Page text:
In the last column, list the aspects that you need to let go of.
For example, "I'll let go of my guilt as I'm doing the best I can in this circumstance" or "I can let go of feeling not good enough."
Practical tips for working moms
Van Beek offers up the following nuggets of advice for busy moms looking for a gap.
Strong daily habits in the form of a good morning and evening routine can do magic to support you in keeping the balls in the air and stop feeling guilty.
Daily reflections can be an effective way of creating mind space as it allows one the opportunity to gain perspective on situations we find challenging. Many successful people make it a daily habit of taking time to reflect. An easy way to start reflecting is to do a one-sentence journal every day; also list and incorporate something that you are grateful for.
As we do with teams in the work environment, the same applies in your personal capacity. You need to delegate duties in your personal life as well.
Get a support system in place that you can rely on. It could be arranging a lift-club at school, assigning a tutor or Au pair helping the kids with homework or choosing to do your grocery shopping online.
Discuss sharing chores with your partner. Many modern partners are more open to taking on non-traditional tasks e.g., cooking dinner, doing the washing, packing lunchboxes or putting the kids to bed.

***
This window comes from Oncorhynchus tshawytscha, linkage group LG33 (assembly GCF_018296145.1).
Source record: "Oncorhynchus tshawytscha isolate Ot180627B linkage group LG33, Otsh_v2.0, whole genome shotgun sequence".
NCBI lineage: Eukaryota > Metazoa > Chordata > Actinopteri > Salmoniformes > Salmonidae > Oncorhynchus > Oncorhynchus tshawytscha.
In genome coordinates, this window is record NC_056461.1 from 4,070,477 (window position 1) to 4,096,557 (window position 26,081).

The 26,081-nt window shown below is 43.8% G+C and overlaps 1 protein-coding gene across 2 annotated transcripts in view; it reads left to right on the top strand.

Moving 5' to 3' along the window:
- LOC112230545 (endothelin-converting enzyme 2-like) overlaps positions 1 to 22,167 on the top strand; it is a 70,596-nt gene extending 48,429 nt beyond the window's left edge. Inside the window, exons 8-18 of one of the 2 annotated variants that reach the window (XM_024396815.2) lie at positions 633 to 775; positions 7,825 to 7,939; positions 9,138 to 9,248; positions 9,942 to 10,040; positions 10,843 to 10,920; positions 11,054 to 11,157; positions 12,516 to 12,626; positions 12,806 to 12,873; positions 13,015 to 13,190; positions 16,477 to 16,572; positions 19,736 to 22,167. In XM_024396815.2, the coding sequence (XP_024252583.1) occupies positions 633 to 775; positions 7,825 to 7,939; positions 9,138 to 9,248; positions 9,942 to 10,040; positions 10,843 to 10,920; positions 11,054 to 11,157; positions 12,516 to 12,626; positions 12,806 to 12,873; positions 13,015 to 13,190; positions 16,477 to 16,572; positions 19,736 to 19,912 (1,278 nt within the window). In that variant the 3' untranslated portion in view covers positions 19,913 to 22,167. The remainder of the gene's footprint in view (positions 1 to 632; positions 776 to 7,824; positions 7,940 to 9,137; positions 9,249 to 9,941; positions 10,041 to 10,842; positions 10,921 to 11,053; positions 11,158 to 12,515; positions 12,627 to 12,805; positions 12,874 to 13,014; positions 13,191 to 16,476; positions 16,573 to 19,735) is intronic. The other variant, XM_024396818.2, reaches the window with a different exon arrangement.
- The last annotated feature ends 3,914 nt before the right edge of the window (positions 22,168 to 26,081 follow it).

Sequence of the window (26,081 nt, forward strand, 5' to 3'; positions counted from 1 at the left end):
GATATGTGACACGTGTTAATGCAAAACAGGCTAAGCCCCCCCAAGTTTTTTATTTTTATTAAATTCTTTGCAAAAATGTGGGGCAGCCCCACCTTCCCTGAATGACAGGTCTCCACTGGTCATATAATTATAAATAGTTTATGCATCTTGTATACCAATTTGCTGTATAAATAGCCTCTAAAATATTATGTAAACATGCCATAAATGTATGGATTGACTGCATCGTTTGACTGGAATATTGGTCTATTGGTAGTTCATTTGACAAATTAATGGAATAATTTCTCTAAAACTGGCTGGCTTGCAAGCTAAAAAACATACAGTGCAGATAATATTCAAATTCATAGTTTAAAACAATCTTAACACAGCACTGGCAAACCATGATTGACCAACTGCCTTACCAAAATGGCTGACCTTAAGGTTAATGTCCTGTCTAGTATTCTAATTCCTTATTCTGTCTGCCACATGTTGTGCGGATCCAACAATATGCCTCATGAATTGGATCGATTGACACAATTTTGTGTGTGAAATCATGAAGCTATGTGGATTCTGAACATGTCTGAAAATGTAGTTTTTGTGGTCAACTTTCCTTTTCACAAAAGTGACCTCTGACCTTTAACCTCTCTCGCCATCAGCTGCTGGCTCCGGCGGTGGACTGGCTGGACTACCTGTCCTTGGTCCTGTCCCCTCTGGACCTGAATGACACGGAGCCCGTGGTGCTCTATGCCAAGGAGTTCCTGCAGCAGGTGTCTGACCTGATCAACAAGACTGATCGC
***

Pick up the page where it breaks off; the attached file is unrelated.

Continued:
The best advice that I have received as a working mother was: "Be present in the moment". This simply means choosing to focus on what you're doing and not allowing your mind to wander to other urgent matters.
In my previous corporate life, I often found that when I'm busy helping the kids with homework my mind is already busy with the presentation for the next morning. I then needed to refocus and choose to concentrate on the important and not the urgent.
You don't have to be a superwoman; decide what is important to you and stick with that.
Share your stories and questions with us via email at firstname.lastname@example.org. Anonymous contributions are welcome.
Don't miss a story!
For a weekly wrap of our latest parenting news and advice sign up to our free Friday Parent24 newsletter.